Prime Minister Hovik Abrahamian appealed to the Central Bank of Armenia (CBA) on Friday to crack down on “speculative” currency trading in the local market on Friday as the Armenian dram depreciated further against the U.S. dollar.
The Armenian currency was down by around 1 percent, trading at 448 drams per dollar in the evening, according to the CBA. Armenian commercial banks set different exchange rates, however, averaging 453 drams per dollar.
Abrahamian exposed the Armenian government’s serious concern over the latest rate fluctuations with an extraordinary statement sent to News.am later in the day. “Given the existing tensions in the financial market, it is extremely important that all market players follow the set norms and rules,” he said. “I do not exclude that in this situation there will be attempts to fish in troubled waters.”
“I am therefore appealing to the Central Bank to closely monitor, in this regard, the actions of all currency market players in order to prevent speculative cases. In case of detecting such cases, it will be necessary to strictly enforce all sanctions envisaged by law,” added the statement.
The CBA’s vice-governor, Nerses Yeritsian, assured Abrahamian’s cabinet on Thursday that the Central Bank has enough hard currency to prevent “artificial fluctuations” of the dram’s value. Earlier this week, the bank urged Armenians to avoid panic buying of dollars.
Samvel Chzmachian, the chairman of the Union of Armenian Banks, suggested on Friday that the dram is being dragged down not only by the collapse of the Russian ruble but also “speculative actions.” “For example, there were cases where banks set [the exchange rate] at 439 drams [per dollar,]” he told RFE/RL’s Armenian service. “Through various people, currency exchange retailers then bought [those dollars] and sold them for 457-460 drams. They are getting even taxi service workers involved this. We have such evidence.”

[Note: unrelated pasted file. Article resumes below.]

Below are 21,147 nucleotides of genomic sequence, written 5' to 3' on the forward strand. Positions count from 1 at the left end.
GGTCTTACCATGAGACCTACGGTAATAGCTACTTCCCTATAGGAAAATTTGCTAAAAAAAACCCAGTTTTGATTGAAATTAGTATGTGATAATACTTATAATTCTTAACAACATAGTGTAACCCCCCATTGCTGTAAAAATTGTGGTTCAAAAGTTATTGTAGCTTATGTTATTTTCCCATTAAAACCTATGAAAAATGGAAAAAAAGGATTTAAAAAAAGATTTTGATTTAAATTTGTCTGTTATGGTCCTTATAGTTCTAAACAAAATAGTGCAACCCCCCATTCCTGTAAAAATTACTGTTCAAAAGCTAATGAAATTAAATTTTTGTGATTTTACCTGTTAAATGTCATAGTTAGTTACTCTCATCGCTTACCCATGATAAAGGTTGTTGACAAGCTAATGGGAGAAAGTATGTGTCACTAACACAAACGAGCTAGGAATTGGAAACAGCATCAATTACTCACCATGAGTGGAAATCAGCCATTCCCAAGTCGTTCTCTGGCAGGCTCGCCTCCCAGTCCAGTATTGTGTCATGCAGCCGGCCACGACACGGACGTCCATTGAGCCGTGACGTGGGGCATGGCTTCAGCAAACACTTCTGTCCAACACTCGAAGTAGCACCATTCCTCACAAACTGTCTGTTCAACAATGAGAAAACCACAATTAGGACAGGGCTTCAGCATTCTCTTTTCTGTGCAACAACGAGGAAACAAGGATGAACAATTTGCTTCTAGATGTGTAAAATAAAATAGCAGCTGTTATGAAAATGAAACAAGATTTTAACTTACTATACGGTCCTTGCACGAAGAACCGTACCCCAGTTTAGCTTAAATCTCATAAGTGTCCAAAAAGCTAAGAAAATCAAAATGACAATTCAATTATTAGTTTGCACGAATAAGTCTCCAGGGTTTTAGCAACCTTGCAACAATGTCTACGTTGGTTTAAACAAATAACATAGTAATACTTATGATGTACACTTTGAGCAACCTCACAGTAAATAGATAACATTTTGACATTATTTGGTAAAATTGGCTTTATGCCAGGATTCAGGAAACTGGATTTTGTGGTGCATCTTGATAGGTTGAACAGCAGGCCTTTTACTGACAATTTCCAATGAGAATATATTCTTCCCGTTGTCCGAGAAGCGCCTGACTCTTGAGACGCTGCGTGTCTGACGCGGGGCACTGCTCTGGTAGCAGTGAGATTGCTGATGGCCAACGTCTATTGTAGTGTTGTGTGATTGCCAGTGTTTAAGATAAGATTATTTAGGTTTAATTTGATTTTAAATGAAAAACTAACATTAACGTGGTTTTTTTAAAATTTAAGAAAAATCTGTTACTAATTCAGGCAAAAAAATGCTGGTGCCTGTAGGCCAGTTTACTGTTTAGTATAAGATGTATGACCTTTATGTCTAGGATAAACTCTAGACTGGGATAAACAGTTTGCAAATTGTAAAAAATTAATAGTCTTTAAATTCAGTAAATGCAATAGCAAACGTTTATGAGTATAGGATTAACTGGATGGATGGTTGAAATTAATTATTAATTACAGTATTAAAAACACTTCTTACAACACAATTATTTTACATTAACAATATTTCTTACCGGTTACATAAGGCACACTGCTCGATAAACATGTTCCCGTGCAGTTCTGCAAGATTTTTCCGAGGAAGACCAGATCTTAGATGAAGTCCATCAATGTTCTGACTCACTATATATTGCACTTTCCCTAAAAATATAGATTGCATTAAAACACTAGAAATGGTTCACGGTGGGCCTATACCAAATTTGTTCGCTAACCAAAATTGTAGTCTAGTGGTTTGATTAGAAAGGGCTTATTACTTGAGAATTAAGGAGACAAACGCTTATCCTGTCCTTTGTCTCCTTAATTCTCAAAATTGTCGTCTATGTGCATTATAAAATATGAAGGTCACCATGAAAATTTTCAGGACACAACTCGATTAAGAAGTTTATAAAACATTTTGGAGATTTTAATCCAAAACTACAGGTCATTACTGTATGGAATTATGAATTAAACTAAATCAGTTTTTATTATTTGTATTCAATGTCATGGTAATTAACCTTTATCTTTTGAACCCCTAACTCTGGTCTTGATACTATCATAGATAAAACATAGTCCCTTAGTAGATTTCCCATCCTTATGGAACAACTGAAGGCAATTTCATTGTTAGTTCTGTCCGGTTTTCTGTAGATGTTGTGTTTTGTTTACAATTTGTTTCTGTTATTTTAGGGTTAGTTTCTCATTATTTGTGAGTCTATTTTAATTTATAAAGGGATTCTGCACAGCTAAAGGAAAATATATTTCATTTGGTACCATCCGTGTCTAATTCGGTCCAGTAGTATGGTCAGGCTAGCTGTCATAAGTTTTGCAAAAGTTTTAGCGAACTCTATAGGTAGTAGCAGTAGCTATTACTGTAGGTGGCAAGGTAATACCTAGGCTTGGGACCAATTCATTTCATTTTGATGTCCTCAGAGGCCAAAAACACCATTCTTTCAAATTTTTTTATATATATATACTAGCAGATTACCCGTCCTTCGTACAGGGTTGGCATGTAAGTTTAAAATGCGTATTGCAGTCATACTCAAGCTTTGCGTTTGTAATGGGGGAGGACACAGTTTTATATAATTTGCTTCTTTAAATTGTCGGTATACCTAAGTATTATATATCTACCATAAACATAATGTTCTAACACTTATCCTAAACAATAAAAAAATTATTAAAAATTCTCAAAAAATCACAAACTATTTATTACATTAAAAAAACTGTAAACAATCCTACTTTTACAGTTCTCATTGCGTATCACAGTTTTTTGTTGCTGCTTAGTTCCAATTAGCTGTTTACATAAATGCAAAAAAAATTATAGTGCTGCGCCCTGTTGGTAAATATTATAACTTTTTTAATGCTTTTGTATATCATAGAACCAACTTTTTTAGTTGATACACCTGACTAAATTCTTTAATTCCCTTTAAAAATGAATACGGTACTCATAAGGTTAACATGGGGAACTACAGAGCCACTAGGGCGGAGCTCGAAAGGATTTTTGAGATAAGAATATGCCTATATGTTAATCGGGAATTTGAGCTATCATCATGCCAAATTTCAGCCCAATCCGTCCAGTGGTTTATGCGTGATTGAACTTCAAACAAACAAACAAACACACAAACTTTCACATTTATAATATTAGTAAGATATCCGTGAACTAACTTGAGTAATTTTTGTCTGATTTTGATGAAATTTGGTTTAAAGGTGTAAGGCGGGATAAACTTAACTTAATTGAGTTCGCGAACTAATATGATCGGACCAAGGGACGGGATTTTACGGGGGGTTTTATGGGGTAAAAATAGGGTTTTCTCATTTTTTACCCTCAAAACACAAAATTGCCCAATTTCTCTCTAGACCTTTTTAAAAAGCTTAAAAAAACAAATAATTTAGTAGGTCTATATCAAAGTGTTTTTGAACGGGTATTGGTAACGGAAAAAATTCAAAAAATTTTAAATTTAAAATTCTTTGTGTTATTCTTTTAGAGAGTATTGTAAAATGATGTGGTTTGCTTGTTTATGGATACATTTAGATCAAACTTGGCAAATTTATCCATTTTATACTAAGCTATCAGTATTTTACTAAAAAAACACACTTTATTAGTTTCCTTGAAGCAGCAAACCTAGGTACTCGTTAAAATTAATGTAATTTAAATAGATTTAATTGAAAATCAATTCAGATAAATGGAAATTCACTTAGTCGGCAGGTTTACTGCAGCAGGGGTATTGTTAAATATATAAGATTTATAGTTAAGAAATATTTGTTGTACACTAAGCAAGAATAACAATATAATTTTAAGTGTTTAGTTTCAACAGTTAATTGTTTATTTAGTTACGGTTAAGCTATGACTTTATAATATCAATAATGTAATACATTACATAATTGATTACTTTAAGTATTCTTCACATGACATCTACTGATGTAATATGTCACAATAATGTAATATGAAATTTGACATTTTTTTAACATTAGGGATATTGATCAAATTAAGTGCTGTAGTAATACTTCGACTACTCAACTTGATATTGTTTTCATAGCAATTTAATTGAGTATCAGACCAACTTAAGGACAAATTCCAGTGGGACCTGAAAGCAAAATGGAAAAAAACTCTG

Chzmachian said the Armenian currency’s real market value should now be worth 435-445 drams per dollar. He predicted that the dram may well rally against the dollar on the eve of the New Year and Christmas holidays.
Meanwhile, a senior official from the International Monetary Fund confirmed that the Armenian authorities have sufficient hard currency reserves to prevent sharp exchange rate fluctuations and keep inflation with their target band of 4 percent (±1.5 percentage points ) this year. Teresa Daban Sanchez, the IMF’s resident representative in Yerevan, singled out the unfolding economic crisis in Russia as the main factor behind the dram’s weakening.
Daban Sanchez said the authorities should neutralize the fallout from the Russian recession with measures that would stimulate faster economic growth. In that context, she renewed the IMF’s long-standing calls for a radical improvement of the domestic business environment.
Daban Sanchez said that the decreased international oil prices should have already considerably reduced the prices of diesel fuel and other essential commodities in Armenia. The fact that this has not happened so far is a further indication of a lack of competition in some sectors of the Armenian economy, she told reporters.
The IMF forecast earlier this year that economic growth in the country will fall short of a more than 4 percent rate targeted by the authorities and likely come in at 2.6 percent in 2014. In Daban Sanchez’s words, growth should accelerate to 3.3 percent next year.